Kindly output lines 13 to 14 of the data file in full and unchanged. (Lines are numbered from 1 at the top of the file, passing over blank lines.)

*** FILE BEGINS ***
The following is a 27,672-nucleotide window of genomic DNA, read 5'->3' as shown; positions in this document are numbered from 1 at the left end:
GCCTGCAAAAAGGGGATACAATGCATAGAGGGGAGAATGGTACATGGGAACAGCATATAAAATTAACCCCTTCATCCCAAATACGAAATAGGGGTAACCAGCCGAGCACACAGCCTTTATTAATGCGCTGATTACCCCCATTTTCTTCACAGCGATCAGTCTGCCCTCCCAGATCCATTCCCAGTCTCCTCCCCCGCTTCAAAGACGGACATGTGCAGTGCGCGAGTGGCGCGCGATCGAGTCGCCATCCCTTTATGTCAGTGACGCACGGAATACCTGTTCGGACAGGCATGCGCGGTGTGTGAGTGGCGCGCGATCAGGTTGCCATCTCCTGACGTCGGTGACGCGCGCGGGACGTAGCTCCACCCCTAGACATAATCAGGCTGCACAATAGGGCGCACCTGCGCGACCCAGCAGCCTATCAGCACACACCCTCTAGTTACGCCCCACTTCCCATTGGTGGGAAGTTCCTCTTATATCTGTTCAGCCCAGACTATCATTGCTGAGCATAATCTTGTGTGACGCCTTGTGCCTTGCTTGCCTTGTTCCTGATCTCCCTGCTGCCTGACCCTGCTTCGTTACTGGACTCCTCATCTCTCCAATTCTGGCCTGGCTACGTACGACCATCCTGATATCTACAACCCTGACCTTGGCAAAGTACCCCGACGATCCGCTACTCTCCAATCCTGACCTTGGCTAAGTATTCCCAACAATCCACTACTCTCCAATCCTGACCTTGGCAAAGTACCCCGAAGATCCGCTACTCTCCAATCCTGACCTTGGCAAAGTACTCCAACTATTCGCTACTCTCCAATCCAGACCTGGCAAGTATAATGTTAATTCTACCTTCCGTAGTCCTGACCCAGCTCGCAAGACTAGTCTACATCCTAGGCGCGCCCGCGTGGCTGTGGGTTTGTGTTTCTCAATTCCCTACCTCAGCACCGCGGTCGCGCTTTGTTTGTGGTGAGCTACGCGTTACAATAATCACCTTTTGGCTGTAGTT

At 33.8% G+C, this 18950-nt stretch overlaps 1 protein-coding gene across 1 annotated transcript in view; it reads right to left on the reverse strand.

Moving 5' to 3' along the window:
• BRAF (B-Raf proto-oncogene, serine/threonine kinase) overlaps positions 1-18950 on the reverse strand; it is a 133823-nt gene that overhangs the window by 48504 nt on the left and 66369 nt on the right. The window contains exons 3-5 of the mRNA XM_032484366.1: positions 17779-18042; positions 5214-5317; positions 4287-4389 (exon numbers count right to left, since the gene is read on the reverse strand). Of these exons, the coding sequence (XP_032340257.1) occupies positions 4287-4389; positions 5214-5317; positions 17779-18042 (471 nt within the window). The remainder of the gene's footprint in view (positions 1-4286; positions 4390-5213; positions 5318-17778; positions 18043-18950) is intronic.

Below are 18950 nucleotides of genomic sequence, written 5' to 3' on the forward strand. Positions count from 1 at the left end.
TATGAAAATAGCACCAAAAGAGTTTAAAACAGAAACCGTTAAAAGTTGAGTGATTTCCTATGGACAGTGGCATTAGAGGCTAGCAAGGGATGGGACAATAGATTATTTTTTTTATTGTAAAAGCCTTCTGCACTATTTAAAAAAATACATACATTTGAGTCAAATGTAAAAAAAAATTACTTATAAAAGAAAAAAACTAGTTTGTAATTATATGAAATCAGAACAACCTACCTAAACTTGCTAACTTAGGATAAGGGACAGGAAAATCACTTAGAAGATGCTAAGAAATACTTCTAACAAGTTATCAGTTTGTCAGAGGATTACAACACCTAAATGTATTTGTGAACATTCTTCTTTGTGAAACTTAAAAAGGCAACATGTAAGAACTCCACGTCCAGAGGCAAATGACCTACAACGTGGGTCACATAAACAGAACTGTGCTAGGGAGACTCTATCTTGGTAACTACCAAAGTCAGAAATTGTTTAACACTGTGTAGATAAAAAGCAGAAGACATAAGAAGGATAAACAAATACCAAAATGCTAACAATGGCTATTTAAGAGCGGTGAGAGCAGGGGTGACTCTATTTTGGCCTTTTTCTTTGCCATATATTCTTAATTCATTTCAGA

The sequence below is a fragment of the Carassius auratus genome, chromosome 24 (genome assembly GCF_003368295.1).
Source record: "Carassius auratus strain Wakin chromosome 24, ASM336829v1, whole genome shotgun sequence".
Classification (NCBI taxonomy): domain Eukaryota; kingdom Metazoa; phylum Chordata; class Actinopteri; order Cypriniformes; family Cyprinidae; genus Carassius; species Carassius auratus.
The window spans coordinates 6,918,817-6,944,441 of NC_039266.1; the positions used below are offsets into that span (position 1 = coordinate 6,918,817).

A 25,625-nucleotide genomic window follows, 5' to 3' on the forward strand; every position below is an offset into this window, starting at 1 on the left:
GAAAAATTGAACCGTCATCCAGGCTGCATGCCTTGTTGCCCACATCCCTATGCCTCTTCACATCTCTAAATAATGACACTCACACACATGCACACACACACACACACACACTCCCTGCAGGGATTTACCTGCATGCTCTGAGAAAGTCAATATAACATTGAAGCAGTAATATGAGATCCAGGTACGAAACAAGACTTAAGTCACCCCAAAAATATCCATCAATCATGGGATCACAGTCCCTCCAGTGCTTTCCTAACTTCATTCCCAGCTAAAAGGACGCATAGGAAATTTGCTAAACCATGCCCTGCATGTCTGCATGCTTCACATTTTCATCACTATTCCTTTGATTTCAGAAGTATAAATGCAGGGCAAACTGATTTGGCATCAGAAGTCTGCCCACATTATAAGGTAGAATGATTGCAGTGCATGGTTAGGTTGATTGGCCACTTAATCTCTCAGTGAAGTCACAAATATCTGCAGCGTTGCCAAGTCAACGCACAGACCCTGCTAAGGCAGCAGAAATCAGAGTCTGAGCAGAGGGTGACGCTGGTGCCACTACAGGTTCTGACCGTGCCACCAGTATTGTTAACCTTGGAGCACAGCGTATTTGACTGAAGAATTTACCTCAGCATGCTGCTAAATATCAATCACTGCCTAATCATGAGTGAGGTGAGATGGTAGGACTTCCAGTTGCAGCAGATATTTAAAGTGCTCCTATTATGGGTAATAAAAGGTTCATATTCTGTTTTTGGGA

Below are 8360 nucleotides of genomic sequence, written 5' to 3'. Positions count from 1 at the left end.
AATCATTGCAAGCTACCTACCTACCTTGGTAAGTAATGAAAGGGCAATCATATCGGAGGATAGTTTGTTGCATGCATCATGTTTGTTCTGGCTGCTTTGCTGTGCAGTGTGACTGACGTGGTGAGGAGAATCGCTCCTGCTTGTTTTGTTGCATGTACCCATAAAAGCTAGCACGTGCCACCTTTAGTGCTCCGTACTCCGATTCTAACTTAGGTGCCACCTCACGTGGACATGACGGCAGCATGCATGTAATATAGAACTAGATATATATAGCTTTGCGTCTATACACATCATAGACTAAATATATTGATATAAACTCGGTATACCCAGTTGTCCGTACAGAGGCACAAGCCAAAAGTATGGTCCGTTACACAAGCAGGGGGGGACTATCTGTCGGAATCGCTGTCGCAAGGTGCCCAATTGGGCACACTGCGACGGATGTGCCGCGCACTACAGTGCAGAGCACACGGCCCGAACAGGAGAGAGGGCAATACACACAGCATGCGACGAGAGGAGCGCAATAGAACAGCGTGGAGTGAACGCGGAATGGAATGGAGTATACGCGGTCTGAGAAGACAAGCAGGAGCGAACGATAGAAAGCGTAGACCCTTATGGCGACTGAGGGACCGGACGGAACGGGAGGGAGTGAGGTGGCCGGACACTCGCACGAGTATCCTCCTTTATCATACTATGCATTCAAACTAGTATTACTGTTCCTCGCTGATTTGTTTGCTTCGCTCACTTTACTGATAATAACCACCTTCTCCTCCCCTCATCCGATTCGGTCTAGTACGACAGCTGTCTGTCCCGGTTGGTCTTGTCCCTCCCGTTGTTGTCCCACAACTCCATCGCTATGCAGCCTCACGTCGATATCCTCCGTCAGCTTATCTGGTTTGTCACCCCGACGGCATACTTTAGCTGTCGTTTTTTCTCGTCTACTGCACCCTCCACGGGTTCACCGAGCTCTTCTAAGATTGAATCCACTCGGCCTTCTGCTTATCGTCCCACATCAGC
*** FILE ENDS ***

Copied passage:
GAAAAATTGAACCGTCATCCAGGCTGCATGCCTTGTTGCCCACATCCCTATGCCTCTTCACATCTCTAAATAATGACACTCACACACATGCACACACACACACACACACACTCCCTGCAGGGATTTACCTGCATGCTCTGAGAAAGTCAATATAACATTGAAGCAGTAATATGAGATCCAGGTACGAAACAAGACTTAAGTCACCCCAAAAATATCCATCAATCATGGGATCACAGTCCCTCCAGTGCTTTCCTAACTTCATTCCCAGCTAAAAGGACGCATAGGAAATTTGCTAAACCATGCCCTGCATGTCTGCATGCTTCACATTTTCATCACTATTCCTTTGATTTCAGAAGTATAAATGCAGGGCAAACTGATTTGGCATCAGAAGTCTGCCCACATTATAAGGTAGAATGATTGCAGTGCATGGTTAGGTTGATTGGCCACTTAATCTCTCAGTGAAGTCACAAATATCTGCAGCGTTGCCAAGTCAACGCACAGACCCTGCTAAGGCAGCAGAAATCAGAGTCTGAGCAGAGGGTGACGCTGGTGCCACTACAGGTTCTGACCGTGCCACCAGTATTGTTAACCTTGGAGCACAGCGTATTTGACTGAAGAATTTACCTCAGCATGCTGCTAAATATCAATCACTGCCTAATCATGAGTGAGGTGAGATGGTAGGACTTCCAGTTGCAGCAGATATTTAAAGTGCTCCTATTATGGGTAATAAAAGGTTCATATTCTGTTTTTGGGA

Below are 8360 nucleotides of genomic sequence, written 5' to 3'. Positions count from 1 at the left end.